Driving with Grandpa
By Kelly Burdick
October 15, 2022
October 15, 2022
Whenever I pass an old barn
with windful windows
and slanting slats askew,
his ghost sits in the passenger seat,
skin all but translucent
in the golden hour sun.
I think of his paintings,
300 of them stacked
in his Cold War-era fallout shelter:
the basement of the house he designed himself.
I wonder who lives there now.
Those paintings, rotated seasonally,
were trees and oceans, windmills and flowers,
snow and sand and trucks and trains,
shirtless grandchildren playing baby grands,
cats now gone, ships and sunsets,
and, of course, dilapidated barns.
I heard stories of his driving,
although I never experienced it myself.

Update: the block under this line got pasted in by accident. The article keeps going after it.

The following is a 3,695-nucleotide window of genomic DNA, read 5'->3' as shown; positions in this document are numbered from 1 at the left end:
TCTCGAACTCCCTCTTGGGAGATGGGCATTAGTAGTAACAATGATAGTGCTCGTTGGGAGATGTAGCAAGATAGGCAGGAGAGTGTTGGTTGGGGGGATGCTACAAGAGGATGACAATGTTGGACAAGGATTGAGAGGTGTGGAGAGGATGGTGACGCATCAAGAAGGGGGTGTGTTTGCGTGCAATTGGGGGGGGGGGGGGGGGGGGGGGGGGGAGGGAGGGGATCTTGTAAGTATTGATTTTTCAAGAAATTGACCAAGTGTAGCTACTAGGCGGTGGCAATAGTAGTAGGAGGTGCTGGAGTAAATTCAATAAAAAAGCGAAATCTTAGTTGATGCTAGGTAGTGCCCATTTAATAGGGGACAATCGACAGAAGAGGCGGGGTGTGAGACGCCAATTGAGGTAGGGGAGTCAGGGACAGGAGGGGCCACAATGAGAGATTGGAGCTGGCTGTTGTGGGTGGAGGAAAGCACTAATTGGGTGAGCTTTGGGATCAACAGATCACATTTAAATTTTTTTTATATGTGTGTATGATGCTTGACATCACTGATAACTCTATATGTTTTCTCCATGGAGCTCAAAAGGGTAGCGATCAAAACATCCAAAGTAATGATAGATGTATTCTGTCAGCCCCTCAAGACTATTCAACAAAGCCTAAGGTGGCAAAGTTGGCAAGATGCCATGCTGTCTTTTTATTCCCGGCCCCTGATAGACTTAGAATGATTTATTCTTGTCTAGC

On steep hills of empty highway
he’d remove the keys from the ignition,
dangle them in the air, and cackle like a fox.
Cars aren’t built that way anymore
and this highway isn’t empty,
so instead I point out the paint-stripped barn
set perfectly into the curve of the road,
white dandelions nodding in the field.
“That’s your house” I say, then turn
my finger toward an idyllic cabin glowing
with sun, three stories tall, surrounded by trees,
a five-minute walk to the Pend Orielle River
and say “That’s my house.”
He doesn’t say anything
(I don’t remember his voice,
and besides, he’s never played
“that’s your house”)
but I know he likes the barn,
decrepit though it is.
He likes seeing me drive.
I wonder if he ever drove this road,
if this very barn, ramshackle even then,
ever raced past his eyes and onto canvas.
But instead, I ask if he needs any paint.
Kelly Burdick is a poet, artist, and librarian living in a tiny town in the Inland Northwest. Their writing has appeared in Eclectica, Segullah, Inscape, and elsewhere. They are an editor of the chicken-centric art and poetry zine COOP: chickens of our poetry. You can find more of their work at kellyerin.com.